Dear readers, Jane is happy to announce that designers are starting to get it! The housing industry has finally jumped on the female-friendly bandwagon. Marketing to women, especially those who shop online (and much real estate shopping goes on, online), is hitting the big time.
Just in from AJ at The White Rabbit Inn, a favorite vacation spot of Jane's, an article from the Chicago Tribune: "Made for a woman." Written by Tribune staff reporter John Handley, the article talks about the growing need for housing that helps make a woman's busy life more manageable. To quote,
"Most housing experts agree that women have the dominant influence in the choice of housing, but not all houses are designed with women in mind."
What, you may be asking yourself, does that mean? A house is a house, is a house. Right? The particulars--number of rooms, windows, carpets, etc. are all personal choices, they are not design styles that can be attributed to a particular gender or demographic.
Not so, says Anne Olson of Olson Architecture, Inc. She believes designing homes around a woman's needs is the wave of the future-- a future that begins now, today. In this article, Olson notes that "a man's blood pressure drops when he comes home. But when the typical 25- to 45-year-old, college-educated woman walks into her home, her blood pressure goes up three points. She's about to start her second job."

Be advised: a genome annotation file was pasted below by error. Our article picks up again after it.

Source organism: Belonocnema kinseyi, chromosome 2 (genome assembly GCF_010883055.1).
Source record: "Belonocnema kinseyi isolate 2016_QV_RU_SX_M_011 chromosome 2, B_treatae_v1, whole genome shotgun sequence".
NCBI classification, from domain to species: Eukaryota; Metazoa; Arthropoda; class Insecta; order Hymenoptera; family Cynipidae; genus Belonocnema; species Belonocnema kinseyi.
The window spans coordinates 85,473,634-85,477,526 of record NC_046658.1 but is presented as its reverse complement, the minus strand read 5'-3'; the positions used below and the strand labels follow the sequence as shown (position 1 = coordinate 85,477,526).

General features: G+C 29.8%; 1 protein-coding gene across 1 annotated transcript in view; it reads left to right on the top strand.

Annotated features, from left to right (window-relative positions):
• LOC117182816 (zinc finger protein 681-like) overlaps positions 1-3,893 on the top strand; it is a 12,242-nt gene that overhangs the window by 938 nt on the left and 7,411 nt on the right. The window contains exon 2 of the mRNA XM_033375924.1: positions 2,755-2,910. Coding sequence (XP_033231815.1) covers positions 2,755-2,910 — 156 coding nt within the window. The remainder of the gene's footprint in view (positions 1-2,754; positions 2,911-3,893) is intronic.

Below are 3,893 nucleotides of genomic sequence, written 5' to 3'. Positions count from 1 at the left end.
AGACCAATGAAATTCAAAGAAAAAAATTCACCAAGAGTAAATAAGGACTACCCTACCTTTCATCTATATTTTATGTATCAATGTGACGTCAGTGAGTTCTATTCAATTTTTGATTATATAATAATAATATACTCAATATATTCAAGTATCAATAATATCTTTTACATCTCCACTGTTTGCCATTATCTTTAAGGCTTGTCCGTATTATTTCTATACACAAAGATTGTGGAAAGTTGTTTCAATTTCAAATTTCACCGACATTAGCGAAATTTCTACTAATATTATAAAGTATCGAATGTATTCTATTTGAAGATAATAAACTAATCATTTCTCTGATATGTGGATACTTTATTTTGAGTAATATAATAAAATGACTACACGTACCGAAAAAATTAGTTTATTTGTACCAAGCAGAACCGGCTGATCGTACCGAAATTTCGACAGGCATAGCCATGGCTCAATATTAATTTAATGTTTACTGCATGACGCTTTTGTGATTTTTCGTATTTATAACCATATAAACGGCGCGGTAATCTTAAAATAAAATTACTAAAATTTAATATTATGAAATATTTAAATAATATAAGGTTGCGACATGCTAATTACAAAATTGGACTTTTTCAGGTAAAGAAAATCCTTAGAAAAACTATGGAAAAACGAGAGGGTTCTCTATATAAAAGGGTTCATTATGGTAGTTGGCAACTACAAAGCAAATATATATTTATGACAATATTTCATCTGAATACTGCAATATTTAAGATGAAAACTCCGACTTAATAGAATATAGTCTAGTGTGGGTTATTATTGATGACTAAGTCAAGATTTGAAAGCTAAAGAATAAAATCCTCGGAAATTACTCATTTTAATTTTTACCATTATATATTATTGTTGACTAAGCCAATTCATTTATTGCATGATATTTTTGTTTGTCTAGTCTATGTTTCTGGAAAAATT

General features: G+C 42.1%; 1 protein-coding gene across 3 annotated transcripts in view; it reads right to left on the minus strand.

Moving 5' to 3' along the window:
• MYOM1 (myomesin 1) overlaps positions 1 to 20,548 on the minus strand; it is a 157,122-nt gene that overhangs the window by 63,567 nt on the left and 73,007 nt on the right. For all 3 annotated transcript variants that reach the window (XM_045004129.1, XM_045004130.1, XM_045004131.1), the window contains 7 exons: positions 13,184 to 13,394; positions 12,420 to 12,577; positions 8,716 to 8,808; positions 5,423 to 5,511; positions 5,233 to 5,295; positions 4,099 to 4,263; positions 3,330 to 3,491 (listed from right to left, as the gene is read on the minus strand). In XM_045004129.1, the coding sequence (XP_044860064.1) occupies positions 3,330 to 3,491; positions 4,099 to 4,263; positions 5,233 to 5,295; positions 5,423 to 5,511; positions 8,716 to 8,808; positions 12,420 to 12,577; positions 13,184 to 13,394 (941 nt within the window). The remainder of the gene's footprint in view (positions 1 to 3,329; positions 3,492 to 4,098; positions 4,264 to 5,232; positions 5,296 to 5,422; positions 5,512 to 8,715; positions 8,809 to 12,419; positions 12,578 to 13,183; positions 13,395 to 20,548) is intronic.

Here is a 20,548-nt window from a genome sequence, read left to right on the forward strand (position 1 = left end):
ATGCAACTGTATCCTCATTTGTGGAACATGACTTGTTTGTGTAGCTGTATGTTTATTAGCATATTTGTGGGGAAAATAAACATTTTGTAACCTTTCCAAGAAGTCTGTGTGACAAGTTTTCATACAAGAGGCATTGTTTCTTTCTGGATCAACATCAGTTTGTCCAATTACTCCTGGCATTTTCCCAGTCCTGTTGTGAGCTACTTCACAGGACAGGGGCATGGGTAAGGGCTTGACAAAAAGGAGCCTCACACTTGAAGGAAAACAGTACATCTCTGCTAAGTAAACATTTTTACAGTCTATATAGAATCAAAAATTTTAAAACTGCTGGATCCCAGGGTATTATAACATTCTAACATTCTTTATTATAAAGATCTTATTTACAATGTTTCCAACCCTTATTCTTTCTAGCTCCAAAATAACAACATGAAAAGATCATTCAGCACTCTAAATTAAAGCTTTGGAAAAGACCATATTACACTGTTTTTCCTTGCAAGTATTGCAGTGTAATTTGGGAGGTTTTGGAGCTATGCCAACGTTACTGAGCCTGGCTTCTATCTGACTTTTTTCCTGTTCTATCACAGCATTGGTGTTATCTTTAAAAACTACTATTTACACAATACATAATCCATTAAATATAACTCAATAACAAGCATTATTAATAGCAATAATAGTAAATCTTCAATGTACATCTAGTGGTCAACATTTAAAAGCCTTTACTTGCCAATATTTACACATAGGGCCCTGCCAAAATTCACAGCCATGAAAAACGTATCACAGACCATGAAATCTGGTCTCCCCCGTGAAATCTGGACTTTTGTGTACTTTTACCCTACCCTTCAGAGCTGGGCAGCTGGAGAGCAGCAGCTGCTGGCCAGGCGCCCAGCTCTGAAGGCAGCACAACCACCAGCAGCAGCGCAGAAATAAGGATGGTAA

Jane was impressed with Olson's take on kitchens. These are rooms not merely for cooking, according to the article. They're about relationships. "Relationships," Olson is quoted saying, "are at least as important as food."
Relationships. A female-friendly word, if Jane has ever heard one. Jane suggests, dear reader, that you read this article and think of your website as a house. Is it inviting? Is there too much clutter and not enough ambience? Does your homepage welcome women and offer a friendly place to spend a few minutes? This article has hidden advice between paragraphs. Advice on what women need, on how to market to women online-- by appealing to their need for building relationships.
Read it and imagine your website from an architectural viewpoint-- with a woman's needs in mind. Reduce stress, offer flexibility, promote togetherness... add a front porch. According to the article, front porches are making a comeback. (Jane was not aware that they went out of style, only that houses seldom have them these days.)
What's not to like about...front porches?